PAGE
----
Fellow at @NYPHospital @ColumbiaSurgery Comprehensive Hernia Center

            Surgeons have utilized telemedicine in a variety of ways over the last decade. Pre- and post-operative patient evaluations utilizing telemedicine has become common in private practice and academic settings. Without a doubt, the accomplishments of the US Department of Veterans Affairs (VA) stands as the most impressive implementation of telemedicine technology. Annual VA Video Visits exceed more than 1 million regularly, with continued growth and allotment of resources expected for the next few years. Within the surgical patient population, the VA has demonstrated safety and feasibility in applying telemedicine to patients undergoing general, urologic, neurosurgical, plastic, obstetric, and gynecologic procedures.

            When considering new technologies, one must consider all stake holders and understand the impact that a deviation from the norm may have. Multiple studies analyzing patient satisfaction, time away from work, travel time, etc. have shown that patients are pleased with telemedicine encounters surrounding surgical care. Further, health care systems have demonstrated cost savings associated with implementation of telemedicine programs. For surgeons, telemedicine can provide an efficient means of evaluating patients and coordinating care. As the technology develops, utility in both rural and metropolitan settings must be assess to identify who would benefit most from these encounters.

            For telemedicine to continue to grow, concerns related to ethics of the platform must be scrutinized and overcome. The system must develop in a manner to ensure that health care data breaches are guarded against such that patients and providers are confident in the privacy and security of programs. Beyond cyber-security, other barriers hinder the widespread adoption of telemedicine platforms. First, licensure and practice laws for health professionals must be adopted that allow surgeons to more easily interact and take care of patients across state and, eventually, international borders. Additionally, reimbursement strategies must be reformatted to allow for patients to be evaluated without physically being in the same place as their provider. At the national level, enthusiasm for telemedicine is increasing, and reimbursement related to origination site requirements and definitions of rural qualifications have been updated to make telemedicine encounters more broadly applicable.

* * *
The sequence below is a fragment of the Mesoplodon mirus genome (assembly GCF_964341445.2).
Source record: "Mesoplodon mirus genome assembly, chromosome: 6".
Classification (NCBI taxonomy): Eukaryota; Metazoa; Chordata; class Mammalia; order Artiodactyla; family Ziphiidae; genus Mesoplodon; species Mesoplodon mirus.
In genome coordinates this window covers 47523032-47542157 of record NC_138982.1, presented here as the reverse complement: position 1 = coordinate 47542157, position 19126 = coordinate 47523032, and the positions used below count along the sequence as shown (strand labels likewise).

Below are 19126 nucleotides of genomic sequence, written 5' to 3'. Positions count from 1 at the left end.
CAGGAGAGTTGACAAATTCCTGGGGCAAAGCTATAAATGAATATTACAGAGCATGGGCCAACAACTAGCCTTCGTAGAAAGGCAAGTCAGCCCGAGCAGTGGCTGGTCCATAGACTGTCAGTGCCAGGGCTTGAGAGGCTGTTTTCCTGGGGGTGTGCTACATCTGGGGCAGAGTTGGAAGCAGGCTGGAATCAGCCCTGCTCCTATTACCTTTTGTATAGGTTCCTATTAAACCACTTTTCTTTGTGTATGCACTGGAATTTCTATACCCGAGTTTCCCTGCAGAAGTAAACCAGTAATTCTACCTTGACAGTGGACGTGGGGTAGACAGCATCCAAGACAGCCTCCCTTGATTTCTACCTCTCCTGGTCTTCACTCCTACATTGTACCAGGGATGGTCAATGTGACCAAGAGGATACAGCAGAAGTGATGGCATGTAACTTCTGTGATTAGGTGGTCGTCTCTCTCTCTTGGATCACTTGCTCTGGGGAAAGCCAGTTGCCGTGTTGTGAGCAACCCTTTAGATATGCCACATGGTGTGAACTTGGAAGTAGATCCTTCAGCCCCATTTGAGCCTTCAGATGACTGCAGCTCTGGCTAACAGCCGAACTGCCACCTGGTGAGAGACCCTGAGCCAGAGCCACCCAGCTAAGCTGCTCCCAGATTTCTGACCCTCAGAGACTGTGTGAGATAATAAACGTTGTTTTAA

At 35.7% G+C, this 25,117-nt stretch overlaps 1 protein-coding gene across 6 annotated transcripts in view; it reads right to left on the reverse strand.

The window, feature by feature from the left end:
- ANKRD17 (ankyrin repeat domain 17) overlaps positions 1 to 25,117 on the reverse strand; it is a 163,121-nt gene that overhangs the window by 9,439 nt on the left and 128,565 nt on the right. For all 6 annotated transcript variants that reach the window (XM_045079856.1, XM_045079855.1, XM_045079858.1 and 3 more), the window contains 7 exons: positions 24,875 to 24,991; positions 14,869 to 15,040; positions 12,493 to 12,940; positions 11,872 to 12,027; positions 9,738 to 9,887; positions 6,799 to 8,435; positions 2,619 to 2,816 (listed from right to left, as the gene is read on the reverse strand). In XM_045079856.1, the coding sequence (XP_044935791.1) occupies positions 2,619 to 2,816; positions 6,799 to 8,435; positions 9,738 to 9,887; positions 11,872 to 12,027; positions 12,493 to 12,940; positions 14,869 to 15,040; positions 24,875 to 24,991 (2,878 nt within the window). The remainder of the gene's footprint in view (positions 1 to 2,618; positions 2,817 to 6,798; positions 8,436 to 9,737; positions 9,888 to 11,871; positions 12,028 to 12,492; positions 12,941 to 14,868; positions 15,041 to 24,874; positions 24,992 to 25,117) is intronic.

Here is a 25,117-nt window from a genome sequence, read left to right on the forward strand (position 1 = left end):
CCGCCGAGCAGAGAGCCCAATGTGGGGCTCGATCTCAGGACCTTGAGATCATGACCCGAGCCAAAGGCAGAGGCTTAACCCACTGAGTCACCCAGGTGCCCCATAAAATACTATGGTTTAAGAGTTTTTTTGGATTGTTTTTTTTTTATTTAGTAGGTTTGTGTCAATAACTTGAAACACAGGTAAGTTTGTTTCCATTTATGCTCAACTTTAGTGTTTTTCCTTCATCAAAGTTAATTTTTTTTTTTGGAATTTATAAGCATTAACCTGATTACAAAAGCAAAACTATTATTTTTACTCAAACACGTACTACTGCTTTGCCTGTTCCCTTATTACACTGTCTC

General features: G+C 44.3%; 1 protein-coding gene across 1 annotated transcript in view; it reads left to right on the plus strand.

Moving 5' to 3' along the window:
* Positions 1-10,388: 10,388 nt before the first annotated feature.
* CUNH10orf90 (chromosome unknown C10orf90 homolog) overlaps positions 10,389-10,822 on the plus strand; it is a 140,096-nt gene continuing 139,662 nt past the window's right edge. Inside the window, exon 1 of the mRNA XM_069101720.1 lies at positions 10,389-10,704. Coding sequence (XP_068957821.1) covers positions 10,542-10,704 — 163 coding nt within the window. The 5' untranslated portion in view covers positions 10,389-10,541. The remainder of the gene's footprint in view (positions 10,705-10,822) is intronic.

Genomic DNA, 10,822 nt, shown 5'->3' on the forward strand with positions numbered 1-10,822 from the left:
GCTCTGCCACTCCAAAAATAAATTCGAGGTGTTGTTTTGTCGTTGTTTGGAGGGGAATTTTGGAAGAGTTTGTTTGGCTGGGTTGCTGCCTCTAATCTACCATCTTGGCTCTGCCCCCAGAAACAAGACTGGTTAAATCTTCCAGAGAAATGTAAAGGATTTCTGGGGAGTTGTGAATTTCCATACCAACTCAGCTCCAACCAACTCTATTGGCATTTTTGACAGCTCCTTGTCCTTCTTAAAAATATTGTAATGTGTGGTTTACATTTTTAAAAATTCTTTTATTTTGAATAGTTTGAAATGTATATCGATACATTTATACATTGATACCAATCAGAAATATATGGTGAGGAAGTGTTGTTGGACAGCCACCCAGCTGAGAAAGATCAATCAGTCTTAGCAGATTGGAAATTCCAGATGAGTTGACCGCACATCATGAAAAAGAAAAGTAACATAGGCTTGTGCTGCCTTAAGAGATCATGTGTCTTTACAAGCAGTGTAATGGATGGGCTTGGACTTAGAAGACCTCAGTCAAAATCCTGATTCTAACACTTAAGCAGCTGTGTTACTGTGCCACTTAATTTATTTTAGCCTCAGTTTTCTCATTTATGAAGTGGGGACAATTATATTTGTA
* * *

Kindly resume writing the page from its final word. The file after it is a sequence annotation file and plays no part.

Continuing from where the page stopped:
In conclusion, telemedicine in surgery has received significant attention as patient satisfaction, decreased wait times, cost saving for both patients and health care systems have been demonstrated. With an emphasis on the patient and physician experience, telemedicine stands as an expected and natural evolution of surgical care. Moving forward, barriers at the local, regional, and national level must be overcome to allow for widespread dissemination and implementation of telemedicine in surgery.